Network Rail engineers gear up for £135m investment in Britain’s railway this May: NR engineer

Friday 26 Apr 2024

Network Rail engineers gear up for £135m investment in Britain’s railway this May

Region & Route:

More than 800 projects* will take place across Britain’s railway this coming early and late May bank holidays, designed to keep the vast majority of the network open for travel as usual.

Unlike the Easter bank holiday, only one day sees significant disruption to a main line London terminal next month, as most projects take the form of a “normal” weekend of engineering taking place overnight when passenger trains aren’t running.

Unlike roads, railways are usually quieter during weekends, particularly on key commuter routes into major cities, providing an opportunity to improve our railway whilst minimising disruption for passengers and freight users. While most projects can take place over one or two days, bank holidays give three clear days when bigger improvements can take place.

This May the most notable projects are:

Early May Bank Holiday (4-6 May)

  • Work on the new station at Cambridge South means disruption on routes around the city.
  • Track renewals around Coventry will see no trains running between Birmingham Airport and Rugby/Leamington Spa.
  • On Sunday, 5 May, there will be no trains between Euston and Milton Keynes Central and no services from England to Glasgow on the same day owing to improvement work on the West Coast Main Line at Crewe, Wigan and other locations.
  • Track renewals around Liverpool on Sunday and Monday, 5-6 May.

Late May Bank Holiday (25-27 May)

  • A project to refurbish a junction in north London means that services between London Liverpool Street – Enfield Town / Cheshunt will be affected on Sunday 26, Monday 27 and Tuesday 28.
  • Major work continues on the building of the new station at Beaulieu Park on the Great Eastern main line, a few miles east of Chelsmford, resulting in significant changes to services on this route including to Colchester, Ipswich and Norwich.
  • Major work around both Crewe and Carlisle, to improve drainage, lay new track and new sets of points, will mean an amended – and reduced – service on the West Coast Main Line over all three days of the bank holiday.
  • Track renewals between Carstairs and Lanark in Scotland will also affect West Coast Main Line services over Saturday 25 and Sunday 26.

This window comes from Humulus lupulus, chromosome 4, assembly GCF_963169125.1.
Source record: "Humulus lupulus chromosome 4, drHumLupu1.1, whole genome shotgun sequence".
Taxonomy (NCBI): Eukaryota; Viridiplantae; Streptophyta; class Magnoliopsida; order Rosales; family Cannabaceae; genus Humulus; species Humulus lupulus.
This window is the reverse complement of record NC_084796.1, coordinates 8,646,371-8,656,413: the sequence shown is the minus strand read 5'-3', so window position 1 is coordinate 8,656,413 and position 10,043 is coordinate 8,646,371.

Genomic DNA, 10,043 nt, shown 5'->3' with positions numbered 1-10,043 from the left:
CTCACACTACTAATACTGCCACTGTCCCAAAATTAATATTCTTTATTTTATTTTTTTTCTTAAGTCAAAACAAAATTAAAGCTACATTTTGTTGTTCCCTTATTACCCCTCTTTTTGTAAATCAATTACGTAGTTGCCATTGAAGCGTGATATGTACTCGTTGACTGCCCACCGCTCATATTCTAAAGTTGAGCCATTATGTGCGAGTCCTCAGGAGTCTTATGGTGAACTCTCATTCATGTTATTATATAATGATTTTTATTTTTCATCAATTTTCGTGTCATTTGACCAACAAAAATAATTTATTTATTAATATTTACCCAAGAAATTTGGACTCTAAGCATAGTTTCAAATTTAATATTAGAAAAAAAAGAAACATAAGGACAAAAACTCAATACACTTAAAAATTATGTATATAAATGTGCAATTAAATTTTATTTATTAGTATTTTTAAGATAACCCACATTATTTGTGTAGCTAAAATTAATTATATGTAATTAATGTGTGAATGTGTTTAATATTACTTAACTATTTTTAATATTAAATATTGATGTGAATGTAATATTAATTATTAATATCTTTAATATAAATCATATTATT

Network Rail’s System Operator director, Anit Chandarana, said: “I’m pleased to say that while we’re continuing our investment in making Britain’s railway more reliable this May, the vast majority of the railway will be open for business as normal. We know people want to travel by train and not replacement bus and we do our best to fit as much work as we can into these closures to minimise the impact on passengers and freight customers.

“The work this month will see new track laid on one of the busiest mixed-use railway in the world – the West Coast Main Line – along with work to replace worn out equipment at junctions at Crewe. We’ve also got more work to build a new station at Cambridge South, which will play a key role in developing the city and its new biomedical campus in a sustainable way. That’s what the railway does best and it’s great to see that continuing this year.”

Train drivers who are members of the ASLEF union will stage three, one-day, strikes across different train operating companies between 7 to 9 May and an overtime ban across 16 train companies from Monday 6 to Saturday 11 May, which may lead to short-notice cancellations.

Customers are urged to check before they travel because there will be changes to services across large parts of the network, with some train operators not running any services on strike days. Special timetables will be available on National Rail Enquiries and journey planners by 1 May.  

For information on their journeys, passengers should check with National Rail Enquiries or with their operator.

*487 projects in the early May bank holiday, worth £75m

 324 projects in the late May Bank Holiday, worth £60m

Contact information

Passengers / community members
Network Rail national helpline
03457 11 41 41

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Network Rail press office - National
020 3356 8700

About Network Rail

We own, operate and develop Britain's railway infrastructure; that's 20,000 miles of track, 30,000 bridges, tunnels and viaducts and the thousands of signals, level crossings and stations. We run 20 of the UK's largest stations while all the others, over 2,500, are run by the country's train operating companies.

Usually, there are almost five million journeys made in the UK and over 600 freight trains run on the network. People depend on Britain's railway for their daily commute, to visit friends and loved ones and to get them home safe every day. Our role is to deliver a safe and reliable railway, so we carefully manage and deliver thousands of projects every year that form part of the multi-billion pound Railway Upgrade Plan, to grow and expand the nation's railway network to respond to the tremendous growth and demand the railway has experienced - a doubling of passenger journeys over the past 20 years.

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